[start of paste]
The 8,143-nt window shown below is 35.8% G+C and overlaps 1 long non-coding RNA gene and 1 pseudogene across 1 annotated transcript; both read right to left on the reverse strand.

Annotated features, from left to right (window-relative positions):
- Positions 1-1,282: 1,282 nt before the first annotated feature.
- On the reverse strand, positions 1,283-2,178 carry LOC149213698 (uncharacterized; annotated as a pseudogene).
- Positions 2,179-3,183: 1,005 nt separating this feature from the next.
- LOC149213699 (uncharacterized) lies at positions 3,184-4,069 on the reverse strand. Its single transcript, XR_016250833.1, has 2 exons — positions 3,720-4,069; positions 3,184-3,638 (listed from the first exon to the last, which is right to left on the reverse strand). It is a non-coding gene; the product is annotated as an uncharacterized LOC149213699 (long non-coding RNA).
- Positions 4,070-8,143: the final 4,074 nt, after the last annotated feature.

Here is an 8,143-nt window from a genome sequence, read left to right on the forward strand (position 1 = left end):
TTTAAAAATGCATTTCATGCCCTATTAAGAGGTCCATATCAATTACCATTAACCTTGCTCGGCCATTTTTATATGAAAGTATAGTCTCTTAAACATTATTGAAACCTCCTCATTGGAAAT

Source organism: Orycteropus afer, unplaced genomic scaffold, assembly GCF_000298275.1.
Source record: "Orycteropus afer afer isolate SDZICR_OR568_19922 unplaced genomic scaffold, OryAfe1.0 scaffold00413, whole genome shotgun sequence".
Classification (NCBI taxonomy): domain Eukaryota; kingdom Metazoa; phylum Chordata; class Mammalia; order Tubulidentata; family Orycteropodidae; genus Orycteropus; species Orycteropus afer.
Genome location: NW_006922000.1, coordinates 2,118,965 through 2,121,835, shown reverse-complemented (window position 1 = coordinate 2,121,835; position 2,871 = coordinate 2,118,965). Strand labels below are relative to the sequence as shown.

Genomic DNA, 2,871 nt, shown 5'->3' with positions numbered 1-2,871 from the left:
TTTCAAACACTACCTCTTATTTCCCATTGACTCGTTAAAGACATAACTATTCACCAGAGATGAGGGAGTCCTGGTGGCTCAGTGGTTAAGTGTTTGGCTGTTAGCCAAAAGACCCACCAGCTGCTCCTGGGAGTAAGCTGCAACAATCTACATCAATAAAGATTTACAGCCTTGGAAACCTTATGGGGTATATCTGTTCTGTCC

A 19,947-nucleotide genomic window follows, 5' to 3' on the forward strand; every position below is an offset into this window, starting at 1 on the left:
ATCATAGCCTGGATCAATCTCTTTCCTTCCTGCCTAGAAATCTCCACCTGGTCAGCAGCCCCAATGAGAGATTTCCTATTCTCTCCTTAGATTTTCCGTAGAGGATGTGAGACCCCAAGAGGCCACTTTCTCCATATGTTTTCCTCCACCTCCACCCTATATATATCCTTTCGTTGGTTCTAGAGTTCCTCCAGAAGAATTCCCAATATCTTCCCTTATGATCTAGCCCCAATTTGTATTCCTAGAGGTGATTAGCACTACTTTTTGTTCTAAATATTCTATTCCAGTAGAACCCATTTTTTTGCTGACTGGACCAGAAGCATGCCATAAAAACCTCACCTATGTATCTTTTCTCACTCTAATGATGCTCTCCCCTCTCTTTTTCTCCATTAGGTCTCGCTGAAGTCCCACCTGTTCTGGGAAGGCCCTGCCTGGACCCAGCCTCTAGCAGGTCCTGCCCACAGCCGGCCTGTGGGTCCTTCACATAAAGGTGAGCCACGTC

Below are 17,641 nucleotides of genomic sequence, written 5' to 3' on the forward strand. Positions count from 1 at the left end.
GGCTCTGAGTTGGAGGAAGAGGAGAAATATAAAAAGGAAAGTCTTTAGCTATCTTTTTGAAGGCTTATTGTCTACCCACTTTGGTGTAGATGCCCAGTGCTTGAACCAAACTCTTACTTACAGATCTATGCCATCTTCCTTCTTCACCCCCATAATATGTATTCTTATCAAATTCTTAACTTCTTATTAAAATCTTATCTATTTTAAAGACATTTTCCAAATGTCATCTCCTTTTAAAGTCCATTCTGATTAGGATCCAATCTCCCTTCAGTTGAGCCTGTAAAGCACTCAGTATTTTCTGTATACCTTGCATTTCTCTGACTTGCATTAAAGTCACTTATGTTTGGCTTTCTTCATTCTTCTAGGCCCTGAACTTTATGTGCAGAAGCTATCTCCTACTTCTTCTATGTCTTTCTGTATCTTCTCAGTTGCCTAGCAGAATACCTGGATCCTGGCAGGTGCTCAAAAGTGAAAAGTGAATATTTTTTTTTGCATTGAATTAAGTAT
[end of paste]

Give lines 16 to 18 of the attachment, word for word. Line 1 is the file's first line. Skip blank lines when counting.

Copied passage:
A 19,947-nucleotide genomic window follows, 5' to 3' on the forward strand; every position below is an offset into this window, starting at 1 on the left:
ATCATAGCCTGGATCAATCTCTTTCCTTCCTGCCTAGAAATCTCCACCTGGTCAGCAGCCCCAATGAGAGATTTCCTATTCTCTCCTTAGATTTTCCGTAGAGGATGTGAGACCCCAAGAGGCCACTTTCTCCATATGTTTTCCTCCACCTCCACCCTATATATATCCTTTCGTTGGTTCTAGAGTTCCTCCAGAAGAATTCCCAATATCTTCCCTTATGATCTAGCCCCAATTTGTATTCCTAGAGGTGATTAGCACTACTTTTTGTTCTAAATATTCTATTCCAGTAGAACCCATTTTTTTGCTGACTGGACCAGAAGCATGCCATAAAAACCTCACCTATGTATCTTTTCTCACTCTAATGATGCTCTCCCCTCTCTTTTTCTCCATTAGGTCTCGCTGAAGTCCCACCTGTTCTGGGAAGGCCCTGCCTGGACCCAGCCTCTAGCAGGTCCTGCCCACAGCCGGCCTGTGGGTCCTTCACATAAAGGTGAGCCACGTC

Below are 17,641 nucleotides of genomic sequence, written 5' to 3' on the forward strand. Positions count from 1 at the left end.